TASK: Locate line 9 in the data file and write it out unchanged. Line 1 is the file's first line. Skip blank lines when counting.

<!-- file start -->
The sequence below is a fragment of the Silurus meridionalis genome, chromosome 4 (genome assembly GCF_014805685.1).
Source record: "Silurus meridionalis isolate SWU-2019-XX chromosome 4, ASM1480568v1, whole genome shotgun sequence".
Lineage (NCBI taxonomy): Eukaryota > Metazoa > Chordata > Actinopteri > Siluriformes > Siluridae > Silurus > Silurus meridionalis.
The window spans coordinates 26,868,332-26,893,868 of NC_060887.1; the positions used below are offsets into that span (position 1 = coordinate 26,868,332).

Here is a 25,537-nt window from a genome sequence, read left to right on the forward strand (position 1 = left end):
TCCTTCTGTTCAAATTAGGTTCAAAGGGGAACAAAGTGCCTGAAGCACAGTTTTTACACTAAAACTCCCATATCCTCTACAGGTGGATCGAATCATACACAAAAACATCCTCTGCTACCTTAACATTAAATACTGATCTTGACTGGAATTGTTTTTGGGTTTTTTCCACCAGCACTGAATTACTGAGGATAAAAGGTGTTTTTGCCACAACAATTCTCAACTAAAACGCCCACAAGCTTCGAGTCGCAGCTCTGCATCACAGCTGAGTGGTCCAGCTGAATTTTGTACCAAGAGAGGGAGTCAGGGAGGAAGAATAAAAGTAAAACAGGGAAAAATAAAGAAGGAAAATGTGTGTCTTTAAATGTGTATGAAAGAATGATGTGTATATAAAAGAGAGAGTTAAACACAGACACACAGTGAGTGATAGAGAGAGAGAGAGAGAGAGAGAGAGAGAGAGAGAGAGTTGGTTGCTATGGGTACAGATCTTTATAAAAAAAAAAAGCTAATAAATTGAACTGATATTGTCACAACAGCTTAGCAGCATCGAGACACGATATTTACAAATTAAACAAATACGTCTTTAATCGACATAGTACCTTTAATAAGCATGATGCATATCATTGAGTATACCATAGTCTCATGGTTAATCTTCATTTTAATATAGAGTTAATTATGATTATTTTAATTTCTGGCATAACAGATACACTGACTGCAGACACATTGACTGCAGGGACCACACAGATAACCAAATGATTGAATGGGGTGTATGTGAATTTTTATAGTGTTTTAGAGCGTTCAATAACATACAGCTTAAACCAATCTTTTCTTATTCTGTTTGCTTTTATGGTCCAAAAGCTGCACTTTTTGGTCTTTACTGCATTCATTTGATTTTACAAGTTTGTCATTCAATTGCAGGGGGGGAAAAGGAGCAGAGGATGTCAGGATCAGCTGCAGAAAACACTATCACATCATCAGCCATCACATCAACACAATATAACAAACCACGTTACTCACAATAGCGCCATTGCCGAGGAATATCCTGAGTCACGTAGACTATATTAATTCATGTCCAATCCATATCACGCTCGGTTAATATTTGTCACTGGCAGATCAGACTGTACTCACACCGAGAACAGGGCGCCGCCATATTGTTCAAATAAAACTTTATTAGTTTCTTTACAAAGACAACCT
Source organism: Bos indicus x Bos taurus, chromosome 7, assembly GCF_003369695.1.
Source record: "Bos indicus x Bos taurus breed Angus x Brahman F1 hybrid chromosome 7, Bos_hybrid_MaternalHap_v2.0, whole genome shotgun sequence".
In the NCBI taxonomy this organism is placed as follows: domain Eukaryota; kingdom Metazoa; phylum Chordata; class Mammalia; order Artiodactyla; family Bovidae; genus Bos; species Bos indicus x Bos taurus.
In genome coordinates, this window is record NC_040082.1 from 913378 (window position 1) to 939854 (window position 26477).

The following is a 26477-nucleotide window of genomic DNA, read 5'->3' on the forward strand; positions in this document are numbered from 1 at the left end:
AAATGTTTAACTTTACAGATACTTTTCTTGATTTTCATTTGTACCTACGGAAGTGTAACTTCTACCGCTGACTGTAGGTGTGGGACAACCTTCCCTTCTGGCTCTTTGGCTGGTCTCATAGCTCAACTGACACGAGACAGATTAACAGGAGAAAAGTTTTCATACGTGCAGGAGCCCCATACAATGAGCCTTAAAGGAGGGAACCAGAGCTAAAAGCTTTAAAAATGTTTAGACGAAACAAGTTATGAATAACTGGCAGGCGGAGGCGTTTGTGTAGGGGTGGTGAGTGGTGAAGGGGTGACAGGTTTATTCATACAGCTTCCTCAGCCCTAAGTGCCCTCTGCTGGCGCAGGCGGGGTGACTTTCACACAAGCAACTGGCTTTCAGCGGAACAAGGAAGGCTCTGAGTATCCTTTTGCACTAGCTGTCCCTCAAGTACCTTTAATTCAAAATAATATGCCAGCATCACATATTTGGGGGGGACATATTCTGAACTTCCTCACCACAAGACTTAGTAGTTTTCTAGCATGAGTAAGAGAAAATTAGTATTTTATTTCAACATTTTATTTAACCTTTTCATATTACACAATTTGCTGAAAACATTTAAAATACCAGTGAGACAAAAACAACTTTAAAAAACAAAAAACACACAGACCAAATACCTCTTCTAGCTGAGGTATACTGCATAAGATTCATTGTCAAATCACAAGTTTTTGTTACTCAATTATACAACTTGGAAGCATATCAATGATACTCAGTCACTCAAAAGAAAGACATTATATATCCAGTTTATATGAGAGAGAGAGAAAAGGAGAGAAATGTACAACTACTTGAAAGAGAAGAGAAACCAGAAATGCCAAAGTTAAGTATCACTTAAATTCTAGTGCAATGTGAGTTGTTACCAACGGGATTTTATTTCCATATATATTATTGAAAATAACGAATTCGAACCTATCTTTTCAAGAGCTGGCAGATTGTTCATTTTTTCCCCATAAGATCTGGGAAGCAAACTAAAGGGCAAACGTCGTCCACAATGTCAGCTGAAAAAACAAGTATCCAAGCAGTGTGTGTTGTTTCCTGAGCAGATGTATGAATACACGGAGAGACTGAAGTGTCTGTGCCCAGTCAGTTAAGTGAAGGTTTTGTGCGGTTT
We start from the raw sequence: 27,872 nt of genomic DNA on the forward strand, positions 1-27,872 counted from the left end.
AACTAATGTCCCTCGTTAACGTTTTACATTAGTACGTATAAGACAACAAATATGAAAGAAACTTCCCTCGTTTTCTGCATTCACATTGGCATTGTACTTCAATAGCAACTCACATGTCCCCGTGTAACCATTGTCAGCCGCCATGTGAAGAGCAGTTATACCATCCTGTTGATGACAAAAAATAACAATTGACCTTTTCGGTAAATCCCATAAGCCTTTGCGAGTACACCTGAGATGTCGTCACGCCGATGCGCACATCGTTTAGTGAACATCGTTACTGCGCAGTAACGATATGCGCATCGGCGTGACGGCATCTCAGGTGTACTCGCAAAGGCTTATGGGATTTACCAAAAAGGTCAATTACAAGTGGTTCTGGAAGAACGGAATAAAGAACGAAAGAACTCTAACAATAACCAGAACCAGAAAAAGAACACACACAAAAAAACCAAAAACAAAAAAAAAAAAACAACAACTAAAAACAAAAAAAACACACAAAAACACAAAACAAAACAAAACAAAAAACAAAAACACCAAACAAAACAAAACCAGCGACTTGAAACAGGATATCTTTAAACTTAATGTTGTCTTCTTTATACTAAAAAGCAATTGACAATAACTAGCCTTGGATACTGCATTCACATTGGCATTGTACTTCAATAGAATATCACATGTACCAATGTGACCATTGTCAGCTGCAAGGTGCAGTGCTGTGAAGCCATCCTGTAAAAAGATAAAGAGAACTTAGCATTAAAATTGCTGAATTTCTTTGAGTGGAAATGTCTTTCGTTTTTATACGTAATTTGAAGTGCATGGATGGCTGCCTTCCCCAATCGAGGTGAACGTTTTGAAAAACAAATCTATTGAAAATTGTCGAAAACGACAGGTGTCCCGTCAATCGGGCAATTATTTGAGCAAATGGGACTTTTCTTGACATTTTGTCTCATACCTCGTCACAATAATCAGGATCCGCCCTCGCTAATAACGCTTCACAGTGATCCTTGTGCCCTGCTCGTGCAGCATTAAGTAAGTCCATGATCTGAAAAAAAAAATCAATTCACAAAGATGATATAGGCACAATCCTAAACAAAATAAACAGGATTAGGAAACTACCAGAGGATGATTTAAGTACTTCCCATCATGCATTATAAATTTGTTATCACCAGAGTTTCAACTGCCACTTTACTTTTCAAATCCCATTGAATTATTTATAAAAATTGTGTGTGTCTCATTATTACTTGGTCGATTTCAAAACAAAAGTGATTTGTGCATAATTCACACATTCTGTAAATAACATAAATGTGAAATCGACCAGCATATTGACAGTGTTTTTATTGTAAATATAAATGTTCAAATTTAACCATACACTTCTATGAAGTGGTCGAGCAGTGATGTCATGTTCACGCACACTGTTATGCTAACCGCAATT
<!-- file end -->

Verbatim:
In the NCBI taxonomy this organism is placed as follows: domain Eukaryota; kingdom Metazoa; phylum Chordata; class Mammalia; order Artiodactyla; family Bovidae; genus Bos; species Bos indicus x Bos taurus.